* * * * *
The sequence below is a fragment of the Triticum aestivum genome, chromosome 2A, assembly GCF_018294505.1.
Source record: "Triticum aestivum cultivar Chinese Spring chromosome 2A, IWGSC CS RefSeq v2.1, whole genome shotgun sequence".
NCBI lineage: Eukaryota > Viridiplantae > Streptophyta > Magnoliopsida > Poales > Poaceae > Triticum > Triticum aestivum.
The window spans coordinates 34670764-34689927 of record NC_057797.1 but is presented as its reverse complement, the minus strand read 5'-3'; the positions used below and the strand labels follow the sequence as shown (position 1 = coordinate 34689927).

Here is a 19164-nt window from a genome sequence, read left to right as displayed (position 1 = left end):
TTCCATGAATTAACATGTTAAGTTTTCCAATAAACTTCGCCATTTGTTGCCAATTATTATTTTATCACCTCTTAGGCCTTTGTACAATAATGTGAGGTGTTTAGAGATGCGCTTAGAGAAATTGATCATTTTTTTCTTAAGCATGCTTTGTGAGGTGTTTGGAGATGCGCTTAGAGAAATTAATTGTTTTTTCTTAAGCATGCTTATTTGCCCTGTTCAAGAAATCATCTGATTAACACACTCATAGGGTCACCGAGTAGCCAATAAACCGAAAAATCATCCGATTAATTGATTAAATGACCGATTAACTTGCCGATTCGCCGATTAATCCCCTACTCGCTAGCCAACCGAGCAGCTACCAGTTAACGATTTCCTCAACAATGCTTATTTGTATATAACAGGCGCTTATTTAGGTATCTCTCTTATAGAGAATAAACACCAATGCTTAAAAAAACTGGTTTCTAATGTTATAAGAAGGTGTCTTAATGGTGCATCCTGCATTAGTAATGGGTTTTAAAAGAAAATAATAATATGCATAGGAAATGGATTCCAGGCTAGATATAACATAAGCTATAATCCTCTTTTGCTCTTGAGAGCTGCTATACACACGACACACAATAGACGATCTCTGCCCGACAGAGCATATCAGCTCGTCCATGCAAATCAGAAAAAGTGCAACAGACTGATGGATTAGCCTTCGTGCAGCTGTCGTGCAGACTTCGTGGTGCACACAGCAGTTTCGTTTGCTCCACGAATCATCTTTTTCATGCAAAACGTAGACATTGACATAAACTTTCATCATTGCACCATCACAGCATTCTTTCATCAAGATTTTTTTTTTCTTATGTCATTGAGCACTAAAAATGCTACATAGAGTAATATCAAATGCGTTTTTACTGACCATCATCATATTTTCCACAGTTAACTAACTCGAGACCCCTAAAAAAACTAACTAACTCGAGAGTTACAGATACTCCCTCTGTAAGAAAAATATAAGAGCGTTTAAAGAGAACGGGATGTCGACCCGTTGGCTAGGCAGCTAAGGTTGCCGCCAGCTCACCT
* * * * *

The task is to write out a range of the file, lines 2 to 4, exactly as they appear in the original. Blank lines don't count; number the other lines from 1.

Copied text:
Source record: "Triticum aestivum cultivar Chinese Spring chromosome 2A, IWGSC CS RefSeq v2.1, whole genome shotgun sequence".
NCBI lineage: Eukaryota > Viridiplantae > Streptophyta > Magnoliopsida > Poales > Poaceae > Triticum > Triticum aestivum.
The window spans coordinates 34670764-34689927 of record NC_057797.1 but is presented as its reverse complement, the minus strand read 5'-3'; the positions used below and the strand labels follow the sequence as shown (position 1 = coordinate 34689927).